Monday Movie: Underworld U.S.A., by David Bax

Every Monday, we’ll highlight a piece of writing from our vaults. This review of Underworld U.S.A. originally ran as part of our TCM Classic Film Festival 2021 coverage.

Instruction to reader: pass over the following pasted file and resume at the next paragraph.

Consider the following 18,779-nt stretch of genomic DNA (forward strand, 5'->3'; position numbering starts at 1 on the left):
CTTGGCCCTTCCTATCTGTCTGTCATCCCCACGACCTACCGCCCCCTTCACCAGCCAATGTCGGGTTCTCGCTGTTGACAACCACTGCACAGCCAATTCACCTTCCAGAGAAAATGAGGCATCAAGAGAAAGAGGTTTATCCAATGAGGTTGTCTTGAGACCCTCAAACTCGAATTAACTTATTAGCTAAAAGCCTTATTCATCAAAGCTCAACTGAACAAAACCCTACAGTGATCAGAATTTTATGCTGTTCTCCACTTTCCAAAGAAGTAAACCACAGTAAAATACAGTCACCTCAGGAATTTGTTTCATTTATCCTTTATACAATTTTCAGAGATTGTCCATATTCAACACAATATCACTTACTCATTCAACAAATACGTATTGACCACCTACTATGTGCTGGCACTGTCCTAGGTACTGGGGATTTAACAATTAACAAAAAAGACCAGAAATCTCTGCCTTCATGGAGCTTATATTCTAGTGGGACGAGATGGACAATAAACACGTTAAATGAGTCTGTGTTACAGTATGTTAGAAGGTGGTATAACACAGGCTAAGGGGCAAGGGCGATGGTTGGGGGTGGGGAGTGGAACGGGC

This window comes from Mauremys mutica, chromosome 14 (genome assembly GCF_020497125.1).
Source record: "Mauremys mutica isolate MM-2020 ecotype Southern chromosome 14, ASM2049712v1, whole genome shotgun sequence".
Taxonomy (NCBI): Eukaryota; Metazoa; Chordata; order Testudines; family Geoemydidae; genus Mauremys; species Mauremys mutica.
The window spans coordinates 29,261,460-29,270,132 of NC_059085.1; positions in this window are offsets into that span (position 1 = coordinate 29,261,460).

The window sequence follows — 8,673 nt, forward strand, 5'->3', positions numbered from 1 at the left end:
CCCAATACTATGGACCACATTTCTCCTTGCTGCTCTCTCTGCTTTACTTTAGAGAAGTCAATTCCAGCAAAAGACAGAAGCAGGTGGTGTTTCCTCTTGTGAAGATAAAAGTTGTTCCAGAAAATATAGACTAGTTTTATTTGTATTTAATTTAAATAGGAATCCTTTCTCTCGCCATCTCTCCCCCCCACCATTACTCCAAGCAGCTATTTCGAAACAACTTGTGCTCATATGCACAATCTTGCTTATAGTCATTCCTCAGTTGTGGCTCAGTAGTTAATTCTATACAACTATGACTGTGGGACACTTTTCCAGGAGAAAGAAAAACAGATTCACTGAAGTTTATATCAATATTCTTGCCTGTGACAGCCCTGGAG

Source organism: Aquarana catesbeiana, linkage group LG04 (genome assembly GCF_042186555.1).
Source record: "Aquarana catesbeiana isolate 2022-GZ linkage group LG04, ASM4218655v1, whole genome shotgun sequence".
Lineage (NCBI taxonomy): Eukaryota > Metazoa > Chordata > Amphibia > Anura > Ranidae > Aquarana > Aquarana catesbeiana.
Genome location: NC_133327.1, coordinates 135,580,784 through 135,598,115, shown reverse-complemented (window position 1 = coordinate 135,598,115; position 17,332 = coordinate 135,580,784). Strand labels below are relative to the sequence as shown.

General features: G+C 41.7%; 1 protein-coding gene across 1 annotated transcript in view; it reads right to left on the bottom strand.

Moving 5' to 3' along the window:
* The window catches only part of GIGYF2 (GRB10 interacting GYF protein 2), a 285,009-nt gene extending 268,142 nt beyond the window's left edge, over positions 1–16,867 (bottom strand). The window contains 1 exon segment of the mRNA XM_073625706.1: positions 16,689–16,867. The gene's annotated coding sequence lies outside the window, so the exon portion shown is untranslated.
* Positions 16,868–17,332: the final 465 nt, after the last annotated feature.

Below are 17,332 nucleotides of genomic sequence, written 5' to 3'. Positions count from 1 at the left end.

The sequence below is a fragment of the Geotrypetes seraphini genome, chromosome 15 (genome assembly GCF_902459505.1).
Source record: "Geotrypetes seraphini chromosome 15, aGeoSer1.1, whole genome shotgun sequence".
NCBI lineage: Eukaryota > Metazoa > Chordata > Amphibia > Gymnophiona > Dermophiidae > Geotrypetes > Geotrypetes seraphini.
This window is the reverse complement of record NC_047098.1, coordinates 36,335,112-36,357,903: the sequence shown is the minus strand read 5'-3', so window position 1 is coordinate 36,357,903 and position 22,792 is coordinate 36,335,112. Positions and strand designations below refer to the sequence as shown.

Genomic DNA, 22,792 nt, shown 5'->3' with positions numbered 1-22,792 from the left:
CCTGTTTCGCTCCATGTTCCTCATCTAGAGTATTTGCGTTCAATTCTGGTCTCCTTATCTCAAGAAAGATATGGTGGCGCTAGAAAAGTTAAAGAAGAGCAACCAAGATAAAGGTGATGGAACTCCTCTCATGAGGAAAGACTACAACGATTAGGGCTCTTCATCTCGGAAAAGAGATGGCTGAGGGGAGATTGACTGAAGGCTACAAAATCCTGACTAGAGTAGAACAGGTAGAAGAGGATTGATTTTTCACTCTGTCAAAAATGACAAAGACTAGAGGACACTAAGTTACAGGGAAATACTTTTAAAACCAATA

Samuel Fuller’s Underworld U.S.A. really stresses the world part of the title, building from its opening scene–in which a young kid takes the watch and wallet off a drunk who’s blacked out in the alley before then getting bloodied and robbed himself by an even younger kid–a whole shared environment of sadistic violence and men and women both who would cut your throat if it gave them a half a leg up. That kid from the beginning, Tolly, sees this first hand when he watches his father beaten to death by his own criminal associates right in front of his eyes and dedicates his life to getting vengeance. Once he’s grown up (and played by Cliff Robertson) and sent to prison, he gets his chance when he meets the ringleader, whose deathbed confession gives him the dirt he needs on the remaining killers. Once released, he sets out to undo them, one by one. Underworld U.S.A is, by turns, grim (the murder of a child comes into play), goofy (a doctor refers to pills as “joy powder”), ironic (a dying man knocks over a trashcan that says “Keep Your City Clean” and then bleeds out among the refuse under a sign encouraging citizens to give blood) and, it should be said, possibly a little homophobic (one of Tolly’s targets may be coded as gay, depending on which definition of the word “punk” you think the movie’s going by). The whole movie feels dangerous, itself a product of the world it’s created.

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